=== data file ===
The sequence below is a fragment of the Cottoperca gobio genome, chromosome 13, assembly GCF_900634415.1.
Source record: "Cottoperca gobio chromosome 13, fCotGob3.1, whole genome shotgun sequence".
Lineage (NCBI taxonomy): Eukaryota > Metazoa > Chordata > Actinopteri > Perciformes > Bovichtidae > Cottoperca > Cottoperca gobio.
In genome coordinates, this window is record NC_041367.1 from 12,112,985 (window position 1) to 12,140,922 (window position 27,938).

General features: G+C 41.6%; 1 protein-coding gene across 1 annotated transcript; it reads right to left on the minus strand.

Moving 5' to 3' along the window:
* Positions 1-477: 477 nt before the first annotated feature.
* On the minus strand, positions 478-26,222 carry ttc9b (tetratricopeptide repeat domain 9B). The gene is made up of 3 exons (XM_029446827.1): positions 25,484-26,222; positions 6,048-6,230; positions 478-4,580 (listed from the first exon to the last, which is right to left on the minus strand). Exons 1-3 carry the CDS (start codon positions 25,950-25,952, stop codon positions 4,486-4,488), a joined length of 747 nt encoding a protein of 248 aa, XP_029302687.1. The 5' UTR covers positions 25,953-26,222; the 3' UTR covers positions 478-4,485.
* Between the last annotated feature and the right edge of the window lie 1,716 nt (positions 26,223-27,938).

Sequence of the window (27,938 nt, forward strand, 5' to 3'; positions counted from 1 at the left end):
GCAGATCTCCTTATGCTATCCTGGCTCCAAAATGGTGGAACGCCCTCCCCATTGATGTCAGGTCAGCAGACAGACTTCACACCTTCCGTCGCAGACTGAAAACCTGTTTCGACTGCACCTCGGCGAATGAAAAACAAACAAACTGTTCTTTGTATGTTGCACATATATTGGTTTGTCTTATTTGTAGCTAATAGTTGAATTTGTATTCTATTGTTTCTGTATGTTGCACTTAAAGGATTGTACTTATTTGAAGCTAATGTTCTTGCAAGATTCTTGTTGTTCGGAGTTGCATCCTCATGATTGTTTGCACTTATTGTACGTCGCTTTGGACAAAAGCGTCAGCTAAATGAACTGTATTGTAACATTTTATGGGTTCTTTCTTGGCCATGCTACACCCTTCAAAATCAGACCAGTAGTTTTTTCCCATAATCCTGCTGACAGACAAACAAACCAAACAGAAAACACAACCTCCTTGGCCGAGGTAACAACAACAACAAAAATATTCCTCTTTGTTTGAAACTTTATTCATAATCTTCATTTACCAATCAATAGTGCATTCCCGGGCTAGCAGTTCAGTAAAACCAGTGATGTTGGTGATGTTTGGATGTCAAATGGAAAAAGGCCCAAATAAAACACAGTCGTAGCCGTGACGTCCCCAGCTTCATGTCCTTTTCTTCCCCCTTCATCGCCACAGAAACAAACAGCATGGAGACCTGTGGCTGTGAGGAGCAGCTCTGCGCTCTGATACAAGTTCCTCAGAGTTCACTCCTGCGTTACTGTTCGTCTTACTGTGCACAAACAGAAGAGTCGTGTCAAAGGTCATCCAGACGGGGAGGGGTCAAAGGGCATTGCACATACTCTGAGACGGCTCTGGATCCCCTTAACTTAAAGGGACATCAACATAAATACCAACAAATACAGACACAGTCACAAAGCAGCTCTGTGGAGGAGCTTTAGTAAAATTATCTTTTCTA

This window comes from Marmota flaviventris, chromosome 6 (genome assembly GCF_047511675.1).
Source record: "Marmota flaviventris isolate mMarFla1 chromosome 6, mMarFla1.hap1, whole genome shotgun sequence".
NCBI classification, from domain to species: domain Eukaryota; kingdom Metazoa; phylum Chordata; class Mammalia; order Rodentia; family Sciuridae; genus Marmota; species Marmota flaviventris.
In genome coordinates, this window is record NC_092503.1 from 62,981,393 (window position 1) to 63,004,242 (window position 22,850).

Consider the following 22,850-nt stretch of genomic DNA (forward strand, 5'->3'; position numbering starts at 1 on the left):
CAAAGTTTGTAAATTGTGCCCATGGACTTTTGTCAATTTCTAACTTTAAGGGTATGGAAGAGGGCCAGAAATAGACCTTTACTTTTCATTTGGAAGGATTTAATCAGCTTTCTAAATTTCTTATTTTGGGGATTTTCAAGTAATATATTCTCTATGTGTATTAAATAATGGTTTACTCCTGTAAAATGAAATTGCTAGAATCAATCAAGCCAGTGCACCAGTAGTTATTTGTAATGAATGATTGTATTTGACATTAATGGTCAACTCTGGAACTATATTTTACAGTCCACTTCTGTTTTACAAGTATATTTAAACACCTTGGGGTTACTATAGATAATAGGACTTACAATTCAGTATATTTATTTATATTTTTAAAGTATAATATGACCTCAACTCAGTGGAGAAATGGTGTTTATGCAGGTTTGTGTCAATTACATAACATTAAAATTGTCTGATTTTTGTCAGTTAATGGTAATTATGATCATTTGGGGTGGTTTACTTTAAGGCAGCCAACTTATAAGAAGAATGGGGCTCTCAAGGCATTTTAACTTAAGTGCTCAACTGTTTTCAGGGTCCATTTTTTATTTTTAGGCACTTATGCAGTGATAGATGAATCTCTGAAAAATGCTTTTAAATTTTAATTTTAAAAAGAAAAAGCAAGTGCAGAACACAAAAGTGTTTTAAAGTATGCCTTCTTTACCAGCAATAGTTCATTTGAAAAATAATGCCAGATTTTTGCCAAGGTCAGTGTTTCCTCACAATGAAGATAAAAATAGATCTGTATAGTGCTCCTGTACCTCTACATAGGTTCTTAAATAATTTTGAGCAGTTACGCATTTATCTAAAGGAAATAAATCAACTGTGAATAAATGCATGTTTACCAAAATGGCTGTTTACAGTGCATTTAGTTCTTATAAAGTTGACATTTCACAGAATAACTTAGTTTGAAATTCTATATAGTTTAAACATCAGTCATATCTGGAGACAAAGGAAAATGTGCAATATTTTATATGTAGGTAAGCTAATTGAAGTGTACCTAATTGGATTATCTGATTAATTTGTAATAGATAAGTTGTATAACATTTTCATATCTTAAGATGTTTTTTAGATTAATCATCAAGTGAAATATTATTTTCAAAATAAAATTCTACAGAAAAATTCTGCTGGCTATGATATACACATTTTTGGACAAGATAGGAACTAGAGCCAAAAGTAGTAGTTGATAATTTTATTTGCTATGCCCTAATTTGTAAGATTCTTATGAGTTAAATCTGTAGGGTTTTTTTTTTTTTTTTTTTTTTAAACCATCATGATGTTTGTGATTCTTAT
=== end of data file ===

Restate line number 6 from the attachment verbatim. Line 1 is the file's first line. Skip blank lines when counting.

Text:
Moving 5' to 3' along the window: